Bilateral relations between China and Cuba will continue to be reinforced for a brilliant future, a Cuban expert has said.
“The two countries share common goals and principles such as solidarity and mutual respect,” said Jose Luis Robaina, a senior researcher at Havana’s Center for the Study of International Politics.
Robaina made the comment during a recent interview, which came ahead of the 60th anniversary of the establishment of diplomatic ties between China and Cuba to be marked on September 28.
“The friendship between the two governments and peoples have stood the test of time thanks to the excellent links that unite the Communist Party of China and the Communist Party of Cuba,” he said.
In September 1960, the leader of the Cuban socialist revolution Fidel Castro received approval from a cheering crowd of nearly 1 million people at Havana’s Revolution Square, who welcomed the decision to establish diplomatic relations with the People’s Republic of China, according to the expert.
Some weeks after this unique moment in the history of the Cuban diplomacy, he said, the two countries formally started to pave the way for a longstanding and unwavering relationship.
In addition, the spirit of comradeship has accompanied the relationship between Chinese and Cuban leaders over the past six decades, including visits at the highest level, he said.
Robaina, 74, studied Chinese history at Peking University between 1963 and 1966, worked as a correspondent in Beijing for Cuba’s Prensa Latina news agency between 1980 and 1989, and served as a diplomat in the Cuban embassy in China between 2001 and 2004.
“Cuba was the first country in the western hemisphere to establish diplomatic relations with China, which has become the island’s second biggest trade partner,” he said.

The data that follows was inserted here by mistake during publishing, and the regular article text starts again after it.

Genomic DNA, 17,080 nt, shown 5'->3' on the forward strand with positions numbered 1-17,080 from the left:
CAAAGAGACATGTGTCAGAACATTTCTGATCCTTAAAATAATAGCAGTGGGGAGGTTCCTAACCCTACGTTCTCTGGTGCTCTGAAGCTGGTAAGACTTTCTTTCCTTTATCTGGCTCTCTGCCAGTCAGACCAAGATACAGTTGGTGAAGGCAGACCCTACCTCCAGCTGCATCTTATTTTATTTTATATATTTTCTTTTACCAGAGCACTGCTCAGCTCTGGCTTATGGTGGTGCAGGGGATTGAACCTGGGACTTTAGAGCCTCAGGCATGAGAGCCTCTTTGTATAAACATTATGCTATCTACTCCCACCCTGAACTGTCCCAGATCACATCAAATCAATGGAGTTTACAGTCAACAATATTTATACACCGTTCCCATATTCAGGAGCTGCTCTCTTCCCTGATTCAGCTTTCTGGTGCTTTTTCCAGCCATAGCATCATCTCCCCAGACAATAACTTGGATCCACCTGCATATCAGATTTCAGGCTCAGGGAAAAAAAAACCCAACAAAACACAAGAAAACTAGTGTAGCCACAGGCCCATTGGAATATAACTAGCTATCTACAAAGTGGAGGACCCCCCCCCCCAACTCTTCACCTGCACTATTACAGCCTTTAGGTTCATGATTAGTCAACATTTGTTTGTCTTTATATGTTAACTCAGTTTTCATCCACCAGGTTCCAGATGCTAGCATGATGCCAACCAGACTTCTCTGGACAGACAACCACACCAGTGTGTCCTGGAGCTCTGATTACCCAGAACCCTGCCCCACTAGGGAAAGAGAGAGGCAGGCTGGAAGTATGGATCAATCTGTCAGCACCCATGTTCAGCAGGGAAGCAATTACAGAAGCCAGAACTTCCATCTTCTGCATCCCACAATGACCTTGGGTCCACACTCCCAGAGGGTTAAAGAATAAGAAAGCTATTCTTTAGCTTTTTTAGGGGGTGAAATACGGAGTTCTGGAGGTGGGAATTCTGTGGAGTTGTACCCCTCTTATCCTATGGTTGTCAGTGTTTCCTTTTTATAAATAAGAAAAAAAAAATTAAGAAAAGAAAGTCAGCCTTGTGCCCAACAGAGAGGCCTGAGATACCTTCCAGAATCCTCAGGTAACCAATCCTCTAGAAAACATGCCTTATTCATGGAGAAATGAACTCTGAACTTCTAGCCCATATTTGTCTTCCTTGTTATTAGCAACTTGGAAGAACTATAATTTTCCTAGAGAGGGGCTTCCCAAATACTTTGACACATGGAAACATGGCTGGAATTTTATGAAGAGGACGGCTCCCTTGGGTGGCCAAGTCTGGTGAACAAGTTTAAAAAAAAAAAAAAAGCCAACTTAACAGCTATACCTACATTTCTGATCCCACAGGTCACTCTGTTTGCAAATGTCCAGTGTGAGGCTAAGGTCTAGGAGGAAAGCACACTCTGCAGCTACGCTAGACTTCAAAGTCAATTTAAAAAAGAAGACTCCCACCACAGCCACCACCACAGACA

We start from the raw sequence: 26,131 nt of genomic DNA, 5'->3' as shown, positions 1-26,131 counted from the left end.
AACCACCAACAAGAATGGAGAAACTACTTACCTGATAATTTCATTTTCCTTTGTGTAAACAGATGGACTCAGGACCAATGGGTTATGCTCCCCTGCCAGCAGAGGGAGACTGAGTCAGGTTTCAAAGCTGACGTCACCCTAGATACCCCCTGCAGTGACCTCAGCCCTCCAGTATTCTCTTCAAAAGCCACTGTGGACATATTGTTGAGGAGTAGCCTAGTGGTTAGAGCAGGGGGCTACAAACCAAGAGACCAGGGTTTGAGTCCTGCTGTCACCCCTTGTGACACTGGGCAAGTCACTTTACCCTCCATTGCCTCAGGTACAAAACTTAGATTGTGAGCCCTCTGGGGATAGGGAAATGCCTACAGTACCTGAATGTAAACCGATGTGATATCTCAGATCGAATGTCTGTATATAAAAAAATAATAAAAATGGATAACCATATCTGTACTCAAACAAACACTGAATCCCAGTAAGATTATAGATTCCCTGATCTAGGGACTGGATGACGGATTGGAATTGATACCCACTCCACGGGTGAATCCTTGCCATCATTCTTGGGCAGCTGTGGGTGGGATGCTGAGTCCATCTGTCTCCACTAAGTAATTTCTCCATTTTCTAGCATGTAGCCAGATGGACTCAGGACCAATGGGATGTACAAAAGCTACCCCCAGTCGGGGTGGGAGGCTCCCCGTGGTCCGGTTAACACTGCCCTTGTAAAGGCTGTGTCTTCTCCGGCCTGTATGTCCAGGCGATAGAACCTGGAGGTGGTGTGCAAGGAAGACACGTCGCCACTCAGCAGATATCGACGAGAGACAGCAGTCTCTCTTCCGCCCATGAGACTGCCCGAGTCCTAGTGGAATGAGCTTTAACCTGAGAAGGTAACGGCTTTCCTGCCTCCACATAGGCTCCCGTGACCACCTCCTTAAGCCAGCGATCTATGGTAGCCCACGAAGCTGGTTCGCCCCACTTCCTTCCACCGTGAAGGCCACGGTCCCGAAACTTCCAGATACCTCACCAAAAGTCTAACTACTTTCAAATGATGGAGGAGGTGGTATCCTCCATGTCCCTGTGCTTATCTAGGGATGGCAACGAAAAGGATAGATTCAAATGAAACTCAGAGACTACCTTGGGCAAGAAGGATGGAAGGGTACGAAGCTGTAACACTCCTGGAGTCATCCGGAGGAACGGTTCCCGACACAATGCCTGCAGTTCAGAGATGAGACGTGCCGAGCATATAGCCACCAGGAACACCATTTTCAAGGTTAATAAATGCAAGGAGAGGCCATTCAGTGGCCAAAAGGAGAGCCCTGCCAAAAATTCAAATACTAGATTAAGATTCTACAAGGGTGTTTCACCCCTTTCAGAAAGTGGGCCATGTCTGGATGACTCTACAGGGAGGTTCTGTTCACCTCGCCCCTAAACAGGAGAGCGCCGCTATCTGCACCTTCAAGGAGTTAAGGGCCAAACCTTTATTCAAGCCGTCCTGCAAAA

The expert said many Cuban and Chinese people have benefited from academic exchanges throughout six decades, and have become pillars of the strong bilateral cooperation.
While hundreds of Cubans have visited China for training courses in different areas such as aviation, oil extraction, and public transport, he said, Chinese students have learned Spanish in the Caribbean nation.
“No other country provides Cuba with more technical assistance than China, which has contributed to helping the island improve public transport and develop projects related to the use of renewable sources of energy, just to mention some examples,” he said.
The two countries have strengthened relations during the COVID-19 pandemic, as the Chinese government, companies and social organizations have been sending medical supplies to Cuba, and experts from both sides have been sharing scientific data about the deadly disease.
“Cuba and China have successfully managed the health emergency, using similar protocols and providing medical assistance to the world as part of the global response to the novel coronavirus,” he said.
The participation of Cuba in the China-proposed Belt & Road Initiative, he said, will boost economic integration between Caribbean nations and create a more dynamic business environment for the region.
Robaina said that the 75th session of the United Nations General Assembly has confirmed China and Cuba have to continue working together in promoting multilateralism and international cooperation, while building socialism for the wellbeing and improvement of livelihood of their peoples.